In the beginning of our road trip back in 2020, we were very inexperienced with this type of adventuring. In fact, we took our first test ride with all bags mounted in Tanzania. Countless hours on the bike and seven countries later, we became comfortable “bike-packers” and have surely learned many things along the way.

Advantages of the Kanzo Adventure

Speaking from the heart, now that we have lots of experience under our belts, we can unequivocally say that having the right bike for your intended adventure is absolutely critical.

When we ride asphalt, we love to ride smooth and fast. When we ride gravel and rocky roads, we prefer more comfort. That’s why we don’t mind changing our tires depending on our destination.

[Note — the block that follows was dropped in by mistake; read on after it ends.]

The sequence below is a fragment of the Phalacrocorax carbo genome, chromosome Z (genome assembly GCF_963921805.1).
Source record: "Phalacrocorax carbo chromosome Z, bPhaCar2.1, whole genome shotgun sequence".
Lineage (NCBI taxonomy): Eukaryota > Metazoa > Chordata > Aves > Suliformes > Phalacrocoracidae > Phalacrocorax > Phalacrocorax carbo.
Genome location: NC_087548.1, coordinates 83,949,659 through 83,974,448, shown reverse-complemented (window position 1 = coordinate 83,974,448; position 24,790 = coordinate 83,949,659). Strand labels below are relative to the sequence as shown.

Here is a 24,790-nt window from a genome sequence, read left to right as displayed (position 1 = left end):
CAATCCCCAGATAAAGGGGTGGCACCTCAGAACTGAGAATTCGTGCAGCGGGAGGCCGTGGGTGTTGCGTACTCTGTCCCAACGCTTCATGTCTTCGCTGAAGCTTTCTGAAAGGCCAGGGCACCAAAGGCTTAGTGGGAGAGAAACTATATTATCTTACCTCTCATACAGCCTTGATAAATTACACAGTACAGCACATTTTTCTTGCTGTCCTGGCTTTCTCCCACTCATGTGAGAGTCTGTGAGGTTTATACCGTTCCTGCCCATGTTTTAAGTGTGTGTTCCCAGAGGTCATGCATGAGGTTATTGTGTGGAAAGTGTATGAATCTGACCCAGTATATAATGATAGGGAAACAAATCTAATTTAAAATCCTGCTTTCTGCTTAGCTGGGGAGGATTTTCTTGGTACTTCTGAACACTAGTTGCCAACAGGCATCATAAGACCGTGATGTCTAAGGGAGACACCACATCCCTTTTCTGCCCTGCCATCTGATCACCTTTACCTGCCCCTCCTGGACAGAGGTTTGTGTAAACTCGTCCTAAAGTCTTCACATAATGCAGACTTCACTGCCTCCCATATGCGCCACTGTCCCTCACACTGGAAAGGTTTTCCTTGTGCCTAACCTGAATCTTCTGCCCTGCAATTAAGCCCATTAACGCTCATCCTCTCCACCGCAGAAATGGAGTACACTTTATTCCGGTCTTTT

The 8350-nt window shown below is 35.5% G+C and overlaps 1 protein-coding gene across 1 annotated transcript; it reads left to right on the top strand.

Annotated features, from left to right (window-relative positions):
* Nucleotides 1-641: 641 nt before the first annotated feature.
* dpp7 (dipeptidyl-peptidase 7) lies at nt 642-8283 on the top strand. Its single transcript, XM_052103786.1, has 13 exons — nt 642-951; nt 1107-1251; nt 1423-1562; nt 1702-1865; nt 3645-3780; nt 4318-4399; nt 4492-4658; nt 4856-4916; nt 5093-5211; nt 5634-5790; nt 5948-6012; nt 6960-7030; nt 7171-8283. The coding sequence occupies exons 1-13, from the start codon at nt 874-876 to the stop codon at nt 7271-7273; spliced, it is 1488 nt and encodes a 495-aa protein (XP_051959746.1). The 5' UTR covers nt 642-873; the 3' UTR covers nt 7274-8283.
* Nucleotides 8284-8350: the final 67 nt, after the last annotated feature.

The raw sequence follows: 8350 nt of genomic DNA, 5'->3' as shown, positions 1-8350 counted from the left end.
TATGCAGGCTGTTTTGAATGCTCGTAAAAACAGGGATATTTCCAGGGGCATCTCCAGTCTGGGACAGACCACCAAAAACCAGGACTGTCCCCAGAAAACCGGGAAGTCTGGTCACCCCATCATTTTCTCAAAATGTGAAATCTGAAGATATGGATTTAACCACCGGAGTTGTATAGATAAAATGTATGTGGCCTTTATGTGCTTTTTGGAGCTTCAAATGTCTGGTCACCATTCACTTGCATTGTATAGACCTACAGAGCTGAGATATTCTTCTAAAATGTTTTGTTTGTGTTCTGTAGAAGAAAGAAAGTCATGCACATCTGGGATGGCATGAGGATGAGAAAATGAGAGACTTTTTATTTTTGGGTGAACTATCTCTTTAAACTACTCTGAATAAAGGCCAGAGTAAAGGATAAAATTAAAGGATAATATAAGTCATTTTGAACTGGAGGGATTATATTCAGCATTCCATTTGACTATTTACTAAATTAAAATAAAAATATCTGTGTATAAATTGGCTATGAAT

In comparison to a road bike and some other gravel bikes we checked out, the Kanzo Adventure proved quite versatile in its’ possible tire width range. It lets you mount tires varying from 23mm straight up to 50mm. Officially the max is 29”x 47mm or 28”x 50mm, but the only tires we could get in Nepal were 28”x 54mm. To our very pleasant surprise, they fit as well!

With this configuration we could easily ride the Annapurna Circuit, which led us over a 5416m pass in the Himalayas. Sure, there was some walking involved when it was too steep, but most parts we could ride.

To clarify, when we say the Kanzo Adventure is ‘flexible’:

  • With the 38mm tires we could ride almost anywhere in Tanzania, Brazil and Armenia. We enjoyed over 6000km of asphalt, but also rough gravel rides in the Savannah and sandy roads in Brazil.